There is an interesting "thought experiment" that often puzzles
students when they first learn about limits in calculus.  This is
known as the Limit Paradox, and is sometimes presented in the
form of an equalateral triangle as shown below:

The path ABC is twice as long as AC.  Similarly the path ADEFC is
also twice as long as AC, as is the path AGHIEJKLC, and so on.
Breaking down the jagged path into smaller and smaller jags, the
deviation of the jaged path from the straight line AC goes to zero,
so, in a sense, the line AC is the "limit" of the sequence of
jagged paths.  This might seem to suggest that the length of AC
is twice the length of itself!

Paradoxes like this were discussed extensively (and very seriously)
during the early history of calculus.  Another example - one that
may help to illustrate the fallacy of these paradoxes - is to consider
the sequence of numbers 0.9, 0.99, 0.999, etc.  Clearly none of these
numbers is an integer.  However, these numbers approach ever more
closely the number 1.0, so are we justified in concluding that the
number 1.0 is not an integer?  No.  Similarly, we could note that
the average size of the non-zero decimal digits of 0.9, 0.99, etc
is 9, so we might think the average size of the non-zero digits of
1.0 must also be 9, but of course it isn't.

In the words of The Encyclopedia Britanica,

"The limit paradox is the result of the mistaken idea
that the limiting configuration must have properties
which are the limiting cases of the corresponding
properties of the approximating configurations."

While I wouldn't cite this as a model of didactic clarity, it does
make the key point, which is that entities in any given sequence
generally possess multiple properties, and an entity that possesses
the limiting value of one of those properties doesn't necessarily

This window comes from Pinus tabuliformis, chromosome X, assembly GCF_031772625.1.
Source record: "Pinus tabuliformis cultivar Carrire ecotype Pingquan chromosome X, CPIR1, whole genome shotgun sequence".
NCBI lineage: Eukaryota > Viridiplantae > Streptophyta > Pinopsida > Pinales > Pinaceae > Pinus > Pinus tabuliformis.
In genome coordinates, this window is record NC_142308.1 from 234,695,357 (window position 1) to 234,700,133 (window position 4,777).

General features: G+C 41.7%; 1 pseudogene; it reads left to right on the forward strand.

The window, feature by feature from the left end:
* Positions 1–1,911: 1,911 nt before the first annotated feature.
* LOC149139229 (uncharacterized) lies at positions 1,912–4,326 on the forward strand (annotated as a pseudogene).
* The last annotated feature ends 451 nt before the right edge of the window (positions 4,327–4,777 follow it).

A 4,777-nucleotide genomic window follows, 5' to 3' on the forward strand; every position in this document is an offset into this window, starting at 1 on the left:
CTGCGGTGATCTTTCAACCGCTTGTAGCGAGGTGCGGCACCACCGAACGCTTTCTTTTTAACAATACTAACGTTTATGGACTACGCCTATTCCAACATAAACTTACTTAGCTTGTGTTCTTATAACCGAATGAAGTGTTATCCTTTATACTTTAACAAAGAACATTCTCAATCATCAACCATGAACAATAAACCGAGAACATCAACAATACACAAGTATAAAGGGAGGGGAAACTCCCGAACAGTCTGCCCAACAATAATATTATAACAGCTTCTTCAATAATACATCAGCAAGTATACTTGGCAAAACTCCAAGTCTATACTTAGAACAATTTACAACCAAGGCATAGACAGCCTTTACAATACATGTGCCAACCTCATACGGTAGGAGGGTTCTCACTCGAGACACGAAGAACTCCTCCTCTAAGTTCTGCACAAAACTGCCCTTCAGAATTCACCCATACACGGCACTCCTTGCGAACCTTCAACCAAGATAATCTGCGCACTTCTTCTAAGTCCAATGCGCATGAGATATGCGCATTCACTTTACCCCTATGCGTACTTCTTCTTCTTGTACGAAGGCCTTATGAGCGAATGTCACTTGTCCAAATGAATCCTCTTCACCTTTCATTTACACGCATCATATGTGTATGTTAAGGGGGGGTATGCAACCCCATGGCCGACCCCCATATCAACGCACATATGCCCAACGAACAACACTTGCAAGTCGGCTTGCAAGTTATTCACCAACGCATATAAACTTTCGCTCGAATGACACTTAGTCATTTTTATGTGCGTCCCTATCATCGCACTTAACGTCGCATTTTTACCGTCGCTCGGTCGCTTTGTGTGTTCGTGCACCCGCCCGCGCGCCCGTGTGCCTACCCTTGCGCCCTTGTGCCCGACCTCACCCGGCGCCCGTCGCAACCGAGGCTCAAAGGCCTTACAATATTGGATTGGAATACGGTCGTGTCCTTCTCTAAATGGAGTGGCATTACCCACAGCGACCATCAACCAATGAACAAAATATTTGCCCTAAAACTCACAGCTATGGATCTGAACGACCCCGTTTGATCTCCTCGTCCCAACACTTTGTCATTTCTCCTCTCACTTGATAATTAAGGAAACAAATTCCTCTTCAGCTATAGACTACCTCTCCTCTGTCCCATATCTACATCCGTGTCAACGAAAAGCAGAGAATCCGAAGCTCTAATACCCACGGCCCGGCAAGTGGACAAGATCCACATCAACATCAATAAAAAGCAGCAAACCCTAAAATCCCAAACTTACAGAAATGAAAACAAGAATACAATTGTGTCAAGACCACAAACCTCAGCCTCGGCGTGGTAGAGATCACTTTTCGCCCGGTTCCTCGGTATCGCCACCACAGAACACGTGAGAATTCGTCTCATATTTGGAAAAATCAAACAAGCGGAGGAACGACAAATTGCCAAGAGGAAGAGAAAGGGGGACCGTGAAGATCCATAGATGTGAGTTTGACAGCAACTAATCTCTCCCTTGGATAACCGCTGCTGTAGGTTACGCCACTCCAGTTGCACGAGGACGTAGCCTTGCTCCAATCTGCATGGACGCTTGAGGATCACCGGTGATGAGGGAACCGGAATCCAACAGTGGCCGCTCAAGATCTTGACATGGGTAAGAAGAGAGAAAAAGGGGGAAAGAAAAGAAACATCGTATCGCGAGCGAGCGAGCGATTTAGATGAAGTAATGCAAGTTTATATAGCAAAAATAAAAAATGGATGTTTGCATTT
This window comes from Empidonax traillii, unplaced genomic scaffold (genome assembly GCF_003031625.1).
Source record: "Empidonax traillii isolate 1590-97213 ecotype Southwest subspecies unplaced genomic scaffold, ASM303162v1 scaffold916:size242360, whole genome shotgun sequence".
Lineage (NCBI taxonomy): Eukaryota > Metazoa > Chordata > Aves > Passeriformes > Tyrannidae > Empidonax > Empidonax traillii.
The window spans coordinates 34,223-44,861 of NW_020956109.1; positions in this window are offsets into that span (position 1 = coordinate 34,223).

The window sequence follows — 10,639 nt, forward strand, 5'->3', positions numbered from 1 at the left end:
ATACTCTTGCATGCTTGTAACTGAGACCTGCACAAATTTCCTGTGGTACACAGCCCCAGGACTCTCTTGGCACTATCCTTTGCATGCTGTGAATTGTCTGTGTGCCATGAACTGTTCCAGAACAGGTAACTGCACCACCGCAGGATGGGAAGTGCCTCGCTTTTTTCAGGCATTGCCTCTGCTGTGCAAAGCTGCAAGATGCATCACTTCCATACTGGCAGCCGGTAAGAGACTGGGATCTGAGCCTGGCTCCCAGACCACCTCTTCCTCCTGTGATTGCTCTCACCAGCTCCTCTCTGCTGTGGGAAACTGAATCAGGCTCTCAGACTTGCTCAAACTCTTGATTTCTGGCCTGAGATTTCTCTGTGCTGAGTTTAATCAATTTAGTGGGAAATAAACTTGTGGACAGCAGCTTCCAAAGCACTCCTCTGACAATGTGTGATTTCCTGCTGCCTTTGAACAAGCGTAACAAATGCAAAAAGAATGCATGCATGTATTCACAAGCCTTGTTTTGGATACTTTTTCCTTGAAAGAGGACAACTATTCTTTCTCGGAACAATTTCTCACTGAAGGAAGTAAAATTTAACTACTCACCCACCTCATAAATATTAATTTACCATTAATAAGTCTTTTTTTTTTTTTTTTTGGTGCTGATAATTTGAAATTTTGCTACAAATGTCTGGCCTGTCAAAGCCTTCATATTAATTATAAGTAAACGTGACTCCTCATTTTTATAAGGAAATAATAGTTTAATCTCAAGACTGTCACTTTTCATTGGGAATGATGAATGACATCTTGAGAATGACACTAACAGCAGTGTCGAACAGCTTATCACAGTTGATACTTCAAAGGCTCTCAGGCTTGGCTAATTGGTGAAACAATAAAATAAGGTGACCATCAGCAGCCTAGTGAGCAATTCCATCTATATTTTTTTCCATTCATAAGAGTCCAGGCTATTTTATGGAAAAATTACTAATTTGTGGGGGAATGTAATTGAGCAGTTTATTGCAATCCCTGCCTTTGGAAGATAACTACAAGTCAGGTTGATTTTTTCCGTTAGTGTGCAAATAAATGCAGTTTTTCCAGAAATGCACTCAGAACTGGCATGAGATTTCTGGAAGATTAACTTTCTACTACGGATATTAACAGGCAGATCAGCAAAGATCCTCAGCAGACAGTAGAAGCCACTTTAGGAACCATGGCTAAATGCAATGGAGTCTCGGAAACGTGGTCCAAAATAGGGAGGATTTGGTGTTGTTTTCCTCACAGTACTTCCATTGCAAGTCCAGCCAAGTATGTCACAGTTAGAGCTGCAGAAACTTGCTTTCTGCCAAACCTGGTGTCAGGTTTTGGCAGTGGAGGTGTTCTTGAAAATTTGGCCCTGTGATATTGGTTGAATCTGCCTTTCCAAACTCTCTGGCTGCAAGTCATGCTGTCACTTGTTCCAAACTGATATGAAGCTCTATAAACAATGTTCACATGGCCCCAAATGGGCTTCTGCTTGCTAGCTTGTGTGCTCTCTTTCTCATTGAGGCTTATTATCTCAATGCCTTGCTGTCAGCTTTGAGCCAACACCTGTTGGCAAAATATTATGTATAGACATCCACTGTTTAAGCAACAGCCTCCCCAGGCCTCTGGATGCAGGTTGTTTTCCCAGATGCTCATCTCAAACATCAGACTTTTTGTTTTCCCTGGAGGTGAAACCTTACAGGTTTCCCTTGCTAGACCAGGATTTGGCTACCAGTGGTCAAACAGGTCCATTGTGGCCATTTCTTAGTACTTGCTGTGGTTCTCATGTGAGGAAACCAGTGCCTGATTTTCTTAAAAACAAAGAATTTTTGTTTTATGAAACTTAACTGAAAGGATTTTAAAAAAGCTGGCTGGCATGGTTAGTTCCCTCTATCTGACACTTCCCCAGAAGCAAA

possess the limiting value of ALL those properties (many of which
may not even converge).

In the case of the jagged paths, we are actually considering the
boundaries of the minimal envelope surrounding the path, and noting
that the limiting jagged path resides entirely within an arbitrarily
small envelope around the line AC.  The boundaries of this envelope
approach the line AC, in position as well as length, but the length
of the jagged line within this envelope does not converge on the
length of the envelope containing it.  In fact, we could easily
construct a sequence of looping paths, with an exponentially
increasing number of geometrically decreasing loops, such that
the total length of the looping path from A to C goes to infinity
as the envelope converges on the straight line AC.

These examples illustrate that you have to be careful about which
property is being taken to the limit.  It's worthwhile to keep this
in mind when considering things like Koch's snowflake and other
fractal boundaries, which tend to be defined as the limiting cases
of progressive fragmentation processes.  Those constructions are
more complicated and involve more subtle issues, because the minimal
envelope itself becomes progressively more convoluted, in contrast
to the simple "limit paradox" we've been considering, where the
limiting envelope is well-behaved.